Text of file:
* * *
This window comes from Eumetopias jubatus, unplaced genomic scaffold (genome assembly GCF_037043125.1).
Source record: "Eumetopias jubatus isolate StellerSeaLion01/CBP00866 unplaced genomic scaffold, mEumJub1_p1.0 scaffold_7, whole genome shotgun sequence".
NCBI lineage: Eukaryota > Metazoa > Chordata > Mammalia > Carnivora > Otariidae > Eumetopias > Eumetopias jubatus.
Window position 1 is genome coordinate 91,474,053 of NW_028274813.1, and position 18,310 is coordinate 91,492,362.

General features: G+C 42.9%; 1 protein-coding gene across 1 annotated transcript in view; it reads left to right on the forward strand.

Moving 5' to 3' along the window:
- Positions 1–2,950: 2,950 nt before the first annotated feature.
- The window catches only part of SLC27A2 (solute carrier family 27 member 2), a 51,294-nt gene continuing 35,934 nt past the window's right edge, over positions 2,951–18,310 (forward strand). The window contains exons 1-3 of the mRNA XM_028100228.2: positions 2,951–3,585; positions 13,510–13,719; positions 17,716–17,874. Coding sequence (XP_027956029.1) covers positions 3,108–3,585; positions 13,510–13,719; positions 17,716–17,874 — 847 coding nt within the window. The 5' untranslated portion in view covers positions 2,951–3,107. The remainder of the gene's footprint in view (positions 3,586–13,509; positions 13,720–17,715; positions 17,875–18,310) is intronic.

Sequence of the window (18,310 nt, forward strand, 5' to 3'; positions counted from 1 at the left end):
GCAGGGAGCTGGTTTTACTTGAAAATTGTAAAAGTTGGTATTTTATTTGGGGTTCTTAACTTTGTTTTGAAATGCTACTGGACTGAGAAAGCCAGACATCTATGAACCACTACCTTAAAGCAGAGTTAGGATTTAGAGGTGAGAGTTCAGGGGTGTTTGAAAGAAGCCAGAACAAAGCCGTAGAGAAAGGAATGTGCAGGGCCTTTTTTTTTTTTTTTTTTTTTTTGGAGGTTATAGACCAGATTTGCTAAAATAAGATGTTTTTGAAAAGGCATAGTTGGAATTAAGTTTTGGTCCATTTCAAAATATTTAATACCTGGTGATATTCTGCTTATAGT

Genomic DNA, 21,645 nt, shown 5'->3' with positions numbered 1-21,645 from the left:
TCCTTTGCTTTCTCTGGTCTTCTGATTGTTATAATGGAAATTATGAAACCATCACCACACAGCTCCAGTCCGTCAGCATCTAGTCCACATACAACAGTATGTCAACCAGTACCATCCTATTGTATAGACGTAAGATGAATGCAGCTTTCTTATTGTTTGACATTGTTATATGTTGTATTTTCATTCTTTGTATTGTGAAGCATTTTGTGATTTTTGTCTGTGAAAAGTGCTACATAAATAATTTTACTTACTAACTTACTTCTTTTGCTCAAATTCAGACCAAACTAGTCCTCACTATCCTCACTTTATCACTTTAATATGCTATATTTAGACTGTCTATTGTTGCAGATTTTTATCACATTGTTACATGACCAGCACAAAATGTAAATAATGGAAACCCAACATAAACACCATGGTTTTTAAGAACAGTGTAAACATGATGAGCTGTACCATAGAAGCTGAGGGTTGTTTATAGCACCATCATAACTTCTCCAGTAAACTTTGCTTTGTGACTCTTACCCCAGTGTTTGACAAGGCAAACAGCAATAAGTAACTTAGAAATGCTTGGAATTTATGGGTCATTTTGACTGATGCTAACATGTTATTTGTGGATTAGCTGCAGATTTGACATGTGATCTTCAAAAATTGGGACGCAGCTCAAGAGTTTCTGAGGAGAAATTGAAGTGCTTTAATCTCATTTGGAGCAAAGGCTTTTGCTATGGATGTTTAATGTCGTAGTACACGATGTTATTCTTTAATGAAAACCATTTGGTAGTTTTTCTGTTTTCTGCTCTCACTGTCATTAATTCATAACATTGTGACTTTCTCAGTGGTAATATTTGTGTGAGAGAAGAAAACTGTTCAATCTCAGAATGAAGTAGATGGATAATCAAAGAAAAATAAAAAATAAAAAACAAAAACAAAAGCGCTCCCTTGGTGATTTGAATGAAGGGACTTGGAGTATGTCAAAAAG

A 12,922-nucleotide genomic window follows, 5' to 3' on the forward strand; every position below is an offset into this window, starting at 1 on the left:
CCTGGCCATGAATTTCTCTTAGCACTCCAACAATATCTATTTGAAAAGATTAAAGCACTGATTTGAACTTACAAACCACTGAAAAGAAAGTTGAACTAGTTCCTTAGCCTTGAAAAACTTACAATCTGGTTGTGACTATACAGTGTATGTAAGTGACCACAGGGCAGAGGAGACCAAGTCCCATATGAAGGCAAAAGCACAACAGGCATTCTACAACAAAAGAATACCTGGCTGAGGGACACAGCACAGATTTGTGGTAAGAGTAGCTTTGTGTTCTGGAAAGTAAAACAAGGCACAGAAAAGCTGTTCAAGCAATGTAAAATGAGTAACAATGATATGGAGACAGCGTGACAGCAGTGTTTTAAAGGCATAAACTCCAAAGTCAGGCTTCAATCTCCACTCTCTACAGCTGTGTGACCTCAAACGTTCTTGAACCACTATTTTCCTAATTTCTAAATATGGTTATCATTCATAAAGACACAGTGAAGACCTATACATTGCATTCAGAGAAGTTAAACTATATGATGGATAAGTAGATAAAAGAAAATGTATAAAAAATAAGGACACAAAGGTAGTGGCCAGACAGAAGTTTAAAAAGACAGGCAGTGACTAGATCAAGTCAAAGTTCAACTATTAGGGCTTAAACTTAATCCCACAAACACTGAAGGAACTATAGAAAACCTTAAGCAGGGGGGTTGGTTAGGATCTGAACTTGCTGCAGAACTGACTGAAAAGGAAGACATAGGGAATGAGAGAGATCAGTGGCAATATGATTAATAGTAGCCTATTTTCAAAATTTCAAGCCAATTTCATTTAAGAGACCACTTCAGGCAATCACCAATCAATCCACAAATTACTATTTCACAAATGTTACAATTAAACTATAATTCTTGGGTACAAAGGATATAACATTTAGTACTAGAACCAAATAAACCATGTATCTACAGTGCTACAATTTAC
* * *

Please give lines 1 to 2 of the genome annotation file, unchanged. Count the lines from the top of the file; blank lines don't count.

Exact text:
This window comes from Eumetopias jubatus, unplaced genomic scaffold (genome assembly GCF_037043125.1).
Source record: "Eumetopias jubatus isolate StellerSeaLion01/CBP00866 unplaced genomic scaffold, mEumJub1_p1.0 scaffold_7, whole genome shotgun sequence".